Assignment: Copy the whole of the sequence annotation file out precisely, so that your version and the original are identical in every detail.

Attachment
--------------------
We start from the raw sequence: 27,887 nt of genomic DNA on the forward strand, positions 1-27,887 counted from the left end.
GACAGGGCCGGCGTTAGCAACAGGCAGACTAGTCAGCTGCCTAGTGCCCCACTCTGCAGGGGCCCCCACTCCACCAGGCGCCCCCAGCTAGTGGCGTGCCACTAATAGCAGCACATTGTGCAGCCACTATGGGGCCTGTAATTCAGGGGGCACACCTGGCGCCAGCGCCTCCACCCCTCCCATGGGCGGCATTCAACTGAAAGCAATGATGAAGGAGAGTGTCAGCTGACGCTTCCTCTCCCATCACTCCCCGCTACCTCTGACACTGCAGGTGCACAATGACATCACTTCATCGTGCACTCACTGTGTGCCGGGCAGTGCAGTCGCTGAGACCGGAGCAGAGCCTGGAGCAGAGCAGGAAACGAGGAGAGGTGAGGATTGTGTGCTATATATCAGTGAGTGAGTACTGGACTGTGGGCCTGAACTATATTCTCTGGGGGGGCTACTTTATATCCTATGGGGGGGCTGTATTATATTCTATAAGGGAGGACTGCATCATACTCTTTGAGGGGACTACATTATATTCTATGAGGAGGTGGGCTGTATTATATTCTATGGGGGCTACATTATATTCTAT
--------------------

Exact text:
We start from the raw sequence: 27,887 nt of genomic DNA on the forward strand, positions 1-27,887 counted from the left end.
GACAGGGCCGGCGTTAGCAACAGGCAGACTAGTCAGCTGCCTAGTGCCCCACTCTGCAGGGGCCCCCACTCCACCAGGCGCCCCCAGCTAGTGGCGTGCCACTAATAGCAGCACATTGTGCAGCCACTATGGGGCCTGTAATTCAGGGGGCACACCTGGCGCCAGCGCCTCCACCCCTCCCATGGGCGGCATTCAACTGAAAGCAATGATGAAGGAGAGTGTCAGCTGACGCTTCCTCTCCCATCACTCCCCGCTACCTCTGACACTGCAGGTGCACAATGACATCACTTCATCGTGCACTCACTGTGTGCCGGGCAGTGCAGTCGCTGAGACCGGAGCAGAGCCTGGAGCAGAGCAGGAAACGAGGAGAGGTGAGGATTGTGTGCTATATATCAGTGAGTGAGTACTGGACTGTGGGCCTGAACTATATTCTCTGGGGGGGCTACTTTATATCCTATGGGGGGGCTGTATTATATTCTATAAGGGAGGACTGCATCATACTCTTTGAGGGGACTACATTATATTCTATGAGGAGGTGGGCTGTATTATATTCTATGGGGGCTACATTATATTCTAT